- Regime shifts
- Bio-economic modelling
- Policy design
- Fast and slow variables
- Human behaviour
Anne-Sophie Crépin's research focuses on the interplay between economic incentives, ecosystem regime shifts, policy and human behaviour
Crépin is member of the Strategic Advisory Committee at the Stockholm Resilience Centre, representing the Beijer Institute of Ecological Economics. She also supervises students and teaches within the module Challenges of Environmental Decision-making within the SRC’s Master’s programme, Social-Ecological Resilience for Sustainable Development.
Her research links scientific theories about the Anthropocene, regime shifts and economic dynamics and aims to answer mainly two broad questions:
1. In what way does the interplay between ecosystems and socioeconomic dynamics influence the risk of abrupt changes which could lower human well-being?
2. How can society deal with this risk in a way that sustains long term human well-being?
A substantial part of her work is based on small theoretical dynamic models that combine relevant economic factors with complex ecosystem dynamics. Recent publications also include more empirical studies and behavioural experiments.
Crépin holds a PhD in Economics from the Department of Economics at Stockholm University. Her thesis, titled “Tackling the economics of ecosystems,” was supervised by Martin Dufvenberg and Karl-Göran Mäler. She also holds a Bachelor degree in urban and regional planning from Stockholm University. She received the diploma from Sciences Po Strasbourg (France), which corresponds to a Bachelor/Master’s degree in political sciences and law.
Crépin is the deputy director of the Beijer Institute of Ecological Economics, where she has her main affiliation. She is a regular member of the scientific committee of the annual conference of the European Association of Environmental and Resources Economists, the World Congress in Environmental and Resource Economics, and the Resilience Conference. She is involved in multiple capacity building activities aimed at researchers from developing countries in collaboration with regional networks in Environmental Economics (SANDEE, LACEEP, CEEPA/RANESA and EPSEA).
She was a research group leader and member of the Steering Committee within the 7th Framework EU projects Arctic Climate Change Economy and Society (ACCESS, 2011-2015) and Arctic Tipping Points (2009-2011). She was a council member for the following boards:
- European Association of Environmental and Resource Economics
- Foundation for the International Institute for Industrial Environmental Economics at Lund’s University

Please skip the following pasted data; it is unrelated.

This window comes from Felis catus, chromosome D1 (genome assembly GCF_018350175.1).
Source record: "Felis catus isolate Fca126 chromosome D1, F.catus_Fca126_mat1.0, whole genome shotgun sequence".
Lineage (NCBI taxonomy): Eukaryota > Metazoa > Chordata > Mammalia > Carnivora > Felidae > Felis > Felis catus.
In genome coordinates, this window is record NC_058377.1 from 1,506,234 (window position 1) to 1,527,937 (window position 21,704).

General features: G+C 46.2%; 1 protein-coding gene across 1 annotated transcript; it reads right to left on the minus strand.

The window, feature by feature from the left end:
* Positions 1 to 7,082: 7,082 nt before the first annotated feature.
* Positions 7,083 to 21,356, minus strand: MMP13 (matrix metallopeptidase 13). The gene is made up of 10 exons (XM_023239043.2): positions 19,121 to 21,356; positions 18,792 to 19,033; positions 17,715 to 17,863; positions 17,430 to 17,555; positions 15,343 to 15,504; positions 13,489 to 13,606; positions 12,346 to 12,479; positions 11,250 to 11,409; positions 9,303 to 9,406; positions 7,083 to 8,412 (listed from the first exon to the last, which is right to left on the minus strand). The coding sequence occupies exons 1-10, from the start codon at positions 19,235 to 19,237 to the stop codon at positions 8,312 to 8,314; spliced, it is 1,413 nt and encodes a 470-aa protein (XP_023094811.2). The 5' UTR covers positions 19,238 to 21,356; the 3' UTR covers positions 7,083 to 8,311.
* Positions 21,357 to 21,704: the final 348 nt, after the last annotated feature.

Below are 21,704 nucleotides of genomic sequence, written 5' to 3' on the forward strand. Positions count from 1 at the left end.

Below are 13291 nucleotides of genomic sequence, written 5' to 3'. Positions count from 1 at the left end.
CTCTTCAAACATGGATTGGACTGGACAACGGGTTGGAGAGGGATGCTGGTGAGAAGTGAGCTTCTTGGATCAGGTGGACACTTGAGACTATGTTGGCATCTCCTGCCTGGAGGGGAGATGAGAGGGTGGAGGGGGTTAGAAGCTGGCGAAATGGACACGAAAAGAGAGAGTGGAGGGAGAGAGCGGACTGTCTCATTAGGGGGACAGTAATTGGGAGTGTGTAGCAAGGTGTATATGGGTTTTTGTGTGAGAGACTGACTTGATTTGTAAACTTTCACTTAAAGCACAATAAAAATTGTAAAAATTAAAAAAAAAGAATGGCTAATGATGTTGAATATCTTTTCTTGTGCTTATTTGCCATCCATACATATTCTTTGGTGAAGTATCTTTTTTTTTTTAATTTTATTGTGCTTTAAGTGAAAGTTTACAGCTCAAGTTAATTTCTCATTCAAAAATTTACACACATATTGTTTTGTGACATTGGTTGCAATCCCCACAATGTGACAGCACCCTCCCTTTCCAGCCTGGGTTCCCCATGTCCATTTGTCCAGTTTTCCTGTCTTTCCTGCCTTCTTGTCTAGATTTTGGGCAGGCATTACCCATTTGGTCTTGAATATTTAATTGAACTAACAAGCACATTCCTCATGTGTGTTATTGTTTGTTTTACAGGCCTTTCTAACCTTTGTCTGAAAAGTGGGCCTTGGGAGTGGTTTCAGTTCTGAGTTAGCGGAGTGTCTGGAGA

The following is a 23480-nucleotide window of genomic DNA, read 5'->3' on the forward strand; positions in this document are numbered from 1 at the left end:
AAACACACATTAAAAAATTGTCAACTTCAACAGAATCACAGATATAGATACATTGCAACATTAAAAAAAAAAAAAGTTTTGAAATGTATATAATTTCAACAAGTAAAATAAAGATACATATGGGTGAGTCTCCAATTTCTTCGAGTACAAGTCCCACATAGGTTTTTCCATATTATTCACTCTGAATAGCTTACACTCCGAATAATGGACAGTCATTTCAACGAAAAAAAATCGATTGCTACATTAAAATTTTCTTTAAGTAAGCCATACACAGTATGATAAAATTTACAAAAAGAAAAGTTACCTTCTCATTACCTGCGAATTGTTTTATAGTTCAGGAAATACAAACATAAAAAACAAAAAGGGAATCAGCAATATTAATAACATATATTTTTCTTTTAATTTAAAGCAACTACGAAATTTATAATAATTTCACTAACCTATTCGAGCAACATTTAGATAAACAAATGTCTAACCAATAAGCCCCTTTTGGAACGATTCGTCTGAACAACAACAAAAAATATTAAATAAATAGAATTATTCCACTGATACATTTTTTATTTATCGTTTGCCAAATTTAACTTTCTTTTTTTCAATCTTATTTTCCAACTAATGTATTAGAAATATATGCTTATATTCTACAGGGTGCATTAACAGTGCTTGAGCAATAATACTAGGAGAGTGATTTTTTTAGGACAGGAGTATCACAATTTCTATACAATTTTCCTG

- The Expert Group for Environmental Studies, a committee under the Department of Finance in Sweden
- She participated in the Millennium Ecosystem Assessment
Awards and achievements:
- Arnberg Prize 2003 from the Royal Swedish Academy of Sciences
News articles with Crepin, Anne-Sophie
Research news | 2023-01-30
The best way to deal with shocks is by combining diverse responses
Humankind’s best chance to deal with looming turbulences and crises is by diversifying response strategies
Research news | 2021-03-26
Human relationships are still missing from fisheries management models
Bioeconomic models guiding small-scale fisheries development programmes exclude important interactions between fishers, traders and consumers. This may increase existing inequalities
Research news | 2020-12-29
Climate migration can become an effective element of adaptation
Improved understanding of how and why people move can reduce future costs and facilitate climate adaptation both within and across borders
Research news | 2020-11-18
Why getting the big picture roughly right is more important than focusing on details
Four ways to understand the complexity of global environmental change sufficiently well to take policy action
Publications by Crepin, Anne-Sophie
Earth stewardship: Shaping a sustainable future through interacting policy and norm shifts
Journal / article | 2022
Transformation toward a sustainable future requires an earth stewardship approach to shift society from its current goal of increasing material wealth to a vision of sustaining built, natural, human, and social capital—equitably distributed across society, within and among nations. Widespread concern about earth’s current trajectory and support for actions that would foster more sustainable pathways suggests potential social ...
Governance in the Face of Extreme Events: Lessons from Evolutionary Processes for Structuring Interventions, and the Need to Go Beyond
Journal / article | 2021
The increasing frequency of extreme events, exogenous and endogenous, poses challenges for our societies. The current pandemic is a case in point; but "once-in-a-century" weather events are also becoming more common, leading to erosion, wildfire and even volcanic events that change ecosystems and disturbance regimes, threaten the sustainability of our life-support systems, and challenge the robustness and resilience of societi...
Social relationship dynamics mediate climate impacts on income inequality: evidence from the Mexican Humboldt squid fishery
Journal / article | 2021
Small-scale fisheries are critically important for livelihoods around the world, particularly in tropical regions. However, climate variability and anthropogenic climate change may seriously impact small-scale fisheries by altering the abundance and distribution of target species. Social relationships between fishery users, such as fish traders, can determine how each individual responds and is affected by changes in fisheries...